To Study Some Simple Tests of Carbohydrates
Glucose, sucrose (cane-sugar), lactose (milk-sugar), starch, Molisch’s reagent, Fehling’s solution, Benedict’s solution and iodine solution.
1. Molisch’s Test
All carbohydrates give this test.
Take 1-2 ml of aqueous solution of carbohydrate (suspension in case of starch) and add few drops of Molisch’s reagent (1% alcoholic solution of 1-naphthol). Put one ml of cone. H2SO4 slowly along the side of the test tube.
A red violet ring is produced at the junction of two layers.
Chemistry of the test. Cone. H2SO4 converts carbohydrates into furfural or its deriva¬tive which further reacts with 1-naphthol to give a coloured product.
2. Fehling’s Test
Take 2 ml of aqueous solution of carbohydrate (nearly 5%) and add 1—2 ml each of Fehling’s solution A and Fehling’s solution B. Keep the test tube in boiling water bath.
Reddish ppt. indicates the presence of a reducing sugar.
Preparation of Fehling’s Solution
Fehling’s Solution A. Dissolve 17.5 g of CuSO4 in 250 ml of distilled water containing few drops of H2SO4.
Fehling’s Solution B. Dissolve 86.5 g of sodium potassium tartarate and 30 g NaOH in 250 ml of distilled water.
Chemistry of the test
3. Benedict’s Test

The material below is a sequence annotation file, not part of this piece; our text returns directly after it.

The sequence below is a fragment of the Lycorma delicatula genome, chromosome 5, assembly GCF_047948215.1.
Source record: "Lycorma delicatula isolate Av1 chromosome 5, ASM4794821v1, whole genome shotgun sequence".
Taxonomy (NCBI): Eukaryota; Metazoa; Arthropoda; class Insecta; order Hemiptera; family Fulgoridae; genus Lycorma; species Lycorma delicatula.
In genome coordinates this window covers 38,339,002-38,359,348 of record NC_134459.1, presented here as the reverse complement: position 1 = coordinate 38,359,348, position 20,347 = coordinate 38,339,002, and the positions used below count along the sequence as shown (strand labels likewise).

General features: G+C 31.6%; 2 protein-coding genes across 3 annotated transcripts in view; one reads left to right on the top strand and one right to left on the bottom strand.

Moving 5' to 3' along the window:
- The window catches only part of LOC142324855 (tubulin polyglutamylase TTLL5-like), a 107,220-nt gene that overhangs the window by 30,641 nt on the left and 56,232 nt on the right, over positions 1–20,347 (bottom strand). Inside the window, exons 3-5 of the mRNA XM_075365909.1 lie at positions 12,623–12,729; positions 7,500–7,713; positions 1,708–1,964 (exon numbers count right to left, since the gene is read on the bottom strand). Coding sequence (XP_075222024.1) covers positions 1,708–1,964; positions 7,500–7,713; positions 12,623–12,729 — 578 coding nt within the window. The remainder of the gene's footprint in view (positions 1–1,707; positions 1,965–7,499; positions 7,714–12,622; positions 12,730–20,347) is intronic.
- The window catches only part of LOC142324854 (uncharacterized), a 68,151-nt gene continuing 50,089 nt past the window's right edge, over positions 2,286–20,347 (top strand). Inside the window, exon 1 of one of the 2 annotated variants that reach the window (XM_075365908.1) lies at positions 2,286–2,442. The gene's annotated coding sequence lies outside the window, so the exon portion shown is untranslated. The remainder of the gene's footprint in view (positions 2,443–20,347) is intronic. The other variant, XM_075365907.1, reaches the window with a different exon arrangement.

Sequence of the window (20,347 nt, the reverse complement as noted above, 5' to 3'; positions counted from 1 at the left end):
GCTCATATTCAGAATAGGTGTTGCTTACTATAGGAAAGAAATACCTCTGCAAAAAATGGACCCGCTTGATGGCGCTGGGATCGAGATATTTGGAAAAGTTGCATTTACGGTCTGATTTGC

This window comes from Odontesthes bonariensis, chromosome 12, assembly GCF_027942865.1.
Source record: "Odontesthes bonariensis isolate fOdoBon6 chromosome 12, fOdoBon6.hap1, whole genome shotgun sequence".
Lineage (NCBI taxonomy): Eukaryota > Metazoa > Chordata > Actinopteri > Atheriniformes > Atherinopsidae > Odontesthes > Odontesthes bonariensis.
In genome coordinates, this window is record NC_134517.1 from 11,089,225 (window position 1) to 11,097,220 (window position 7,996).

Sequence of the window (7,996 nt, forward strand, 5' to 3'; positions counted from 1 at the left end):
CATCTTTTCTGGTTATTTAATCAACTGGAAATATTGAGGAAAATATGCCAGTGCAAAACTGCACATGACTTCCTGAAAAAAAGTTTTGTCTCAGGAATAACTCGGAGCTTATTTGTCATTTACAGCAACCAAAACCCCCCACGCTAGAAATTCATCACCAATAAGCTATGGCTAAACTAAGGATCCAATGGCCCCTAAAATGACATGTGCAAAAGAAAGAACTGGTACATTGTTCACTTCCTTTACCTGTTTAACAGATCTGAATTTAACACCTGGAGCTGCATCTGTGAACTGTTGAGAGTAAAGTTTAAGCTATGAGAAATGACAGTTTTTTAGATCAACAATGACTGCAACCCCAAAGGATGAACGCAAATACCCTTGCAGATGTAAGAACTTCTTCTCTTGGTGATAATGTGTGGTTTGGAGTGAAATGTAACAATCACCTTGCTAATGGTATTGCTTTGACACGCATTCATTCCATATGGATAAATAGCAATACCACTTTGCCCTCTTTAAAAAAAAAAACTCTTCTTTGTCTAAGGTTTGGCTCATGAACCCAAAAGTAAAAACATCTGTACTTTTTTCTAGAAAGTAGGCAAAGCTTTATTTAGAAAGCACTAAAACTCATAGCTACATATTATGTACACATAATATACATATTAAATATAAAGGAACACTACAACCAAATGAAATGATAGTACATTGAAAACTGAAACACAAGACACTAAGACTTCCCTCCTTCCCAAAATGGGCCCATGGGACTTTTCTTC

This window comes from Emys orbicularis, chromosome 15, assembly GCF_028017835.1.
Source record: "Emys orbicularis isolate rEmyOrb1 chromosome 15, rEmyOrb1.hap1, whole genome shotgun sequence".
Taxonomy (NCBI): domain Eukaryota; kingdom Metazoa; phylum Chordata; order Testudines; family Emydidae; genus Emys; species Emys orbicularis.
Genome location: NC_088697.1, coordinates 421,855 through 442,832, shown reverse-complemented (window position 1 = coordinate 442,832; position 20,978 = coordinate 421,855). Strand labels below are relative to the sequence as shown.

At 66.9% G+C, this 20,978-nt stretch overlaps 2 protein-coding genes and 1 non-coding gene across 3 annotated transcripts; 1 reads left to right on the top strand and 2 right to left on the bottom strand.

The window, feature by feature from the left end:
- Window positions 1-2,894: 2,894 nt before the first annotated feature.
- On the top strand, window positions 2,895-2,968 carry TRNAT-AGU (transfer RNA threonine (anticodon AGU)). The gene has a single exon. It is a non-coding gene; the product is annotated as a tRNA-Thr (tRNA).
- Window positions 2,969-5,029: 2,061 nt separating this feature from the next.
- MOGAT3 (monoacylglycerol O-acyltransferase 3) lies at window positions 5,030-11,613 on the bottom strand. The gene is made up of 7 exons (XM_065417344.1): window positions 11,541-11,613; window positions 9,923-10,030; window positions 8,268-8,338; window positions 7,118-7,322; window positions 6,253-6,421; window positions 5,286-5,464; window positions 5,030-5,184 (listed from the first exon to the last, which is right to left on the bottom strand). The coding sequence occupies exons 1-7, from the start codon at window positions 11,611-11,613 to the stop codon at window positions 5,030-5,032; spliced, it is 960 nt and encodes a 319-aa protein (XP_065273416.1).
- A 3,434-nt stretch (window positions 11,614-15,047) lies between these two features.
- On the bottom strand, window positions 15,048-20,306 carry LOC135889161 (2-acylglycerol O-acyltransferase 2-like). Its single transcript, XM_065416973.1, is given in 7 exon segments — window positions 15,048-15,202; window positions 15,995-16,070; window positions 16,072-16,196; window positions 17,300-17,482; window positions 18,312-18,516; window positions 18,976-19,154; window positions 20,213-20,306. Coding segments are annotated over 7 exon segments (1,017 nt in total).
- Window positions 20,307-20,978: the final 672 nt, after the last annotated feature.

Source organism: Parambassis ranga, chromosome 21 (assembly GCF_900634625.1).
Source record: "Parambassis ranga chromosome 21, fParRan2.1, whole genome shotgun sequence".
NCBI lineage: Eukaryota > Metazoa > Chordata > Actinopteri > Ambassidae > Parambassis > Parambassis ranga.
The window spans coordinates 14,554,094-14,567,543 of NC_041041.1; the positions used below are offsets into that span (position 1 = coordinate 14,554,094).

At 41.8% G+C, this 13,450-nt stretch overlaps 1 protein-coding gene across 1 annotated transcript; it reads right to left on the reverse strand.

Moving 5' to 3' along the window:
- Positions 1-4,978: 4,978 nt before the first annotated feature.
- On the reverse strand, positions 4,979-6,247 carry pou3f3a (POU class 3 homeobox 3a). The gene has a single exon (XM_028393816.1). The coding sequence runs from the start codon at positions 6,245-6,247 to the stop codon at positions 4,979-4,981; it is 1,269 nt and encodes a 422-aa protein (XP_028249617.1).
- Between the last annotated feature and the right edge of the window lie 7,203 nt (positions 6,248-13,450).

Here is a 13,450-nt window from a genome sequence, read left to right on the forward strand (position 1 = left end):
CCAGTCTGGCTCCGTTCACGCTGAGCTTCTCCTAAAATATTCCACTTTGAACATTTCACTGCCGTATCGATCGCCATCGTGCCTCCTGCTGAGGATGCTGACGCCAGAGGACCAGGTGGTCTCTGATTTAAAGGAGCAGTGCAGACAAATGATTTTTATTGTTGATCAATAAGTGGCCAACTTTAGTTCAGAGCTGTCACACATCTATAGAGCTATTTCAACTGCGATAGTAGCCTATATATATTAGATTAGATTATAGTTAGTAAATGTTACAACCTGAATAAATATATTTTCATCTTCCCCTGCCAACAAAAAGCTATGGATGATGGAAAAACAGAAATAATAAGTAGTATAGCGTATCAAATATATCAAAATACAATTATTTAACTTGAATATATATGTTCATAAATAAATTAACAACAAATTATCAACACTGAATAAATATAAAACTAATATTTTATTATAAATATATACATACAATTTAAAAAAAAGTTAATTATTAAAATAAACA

To 1-2 ml of aqueous solution of carbohydrate in a test-tube add 1-2 ml of Benedict’s reagent. Keep the test-tube in a boiling water bath.
Reddish ppt. indicates the presence of reducing sugar.
Preparation of Benedict’s Reagent
Dissolve 17.3 g of sodium citrate and 10 g of anhydrous Na2CO3 in about 80 ml of distilled water.
Heat if necessary. Dissolve 1.73 g of copper sulphate in 10 ml of water. Mix the two and make the volume 100 ml by adding water.
Note. Chemistry of this test is the same as that of Fehling’s test. Here citrate ions are used as complexing agent.
4. Tollen’s Test
Take 2-3 ml of aqueous solution of carbohydrate in a test tube. Add to it 2-3 ml of Tollen’s reagent. Keep the test tube in a boiling water bath for 10 minutes.
A shining silver mirror indicates the presence of reducing carbohydrate.
Preparation of Tollen’s Reagent
Add NaOH solution to AgNO3 solution. Then add NH4OH solution drop wise till the ppt. just dissolve. The clear solution obtained is Tollen’s reagent.
Chemistry of the test
5. Iodine Test (For starch only)
To the aqueous suspension of the sample, add 1-2 drops of iodine solution.
Appearance of blue colouration indicates the presence of starch.
Oils and Fats
Chemically fats and oils are triesters of glycerol and higher fatty acids. At ordinary temperature oils are liquids while fats are solids. As compared to fats oils contain a large proportion of unsaturated acid radicals. Fats and oils are of vegetable or animal origin. These serve as excellant source of energy for the body as by combustion they produce heat and energy. They form fatty tissues around delicate organs to protect them from injury. They also form a heat insulating
coat around the body.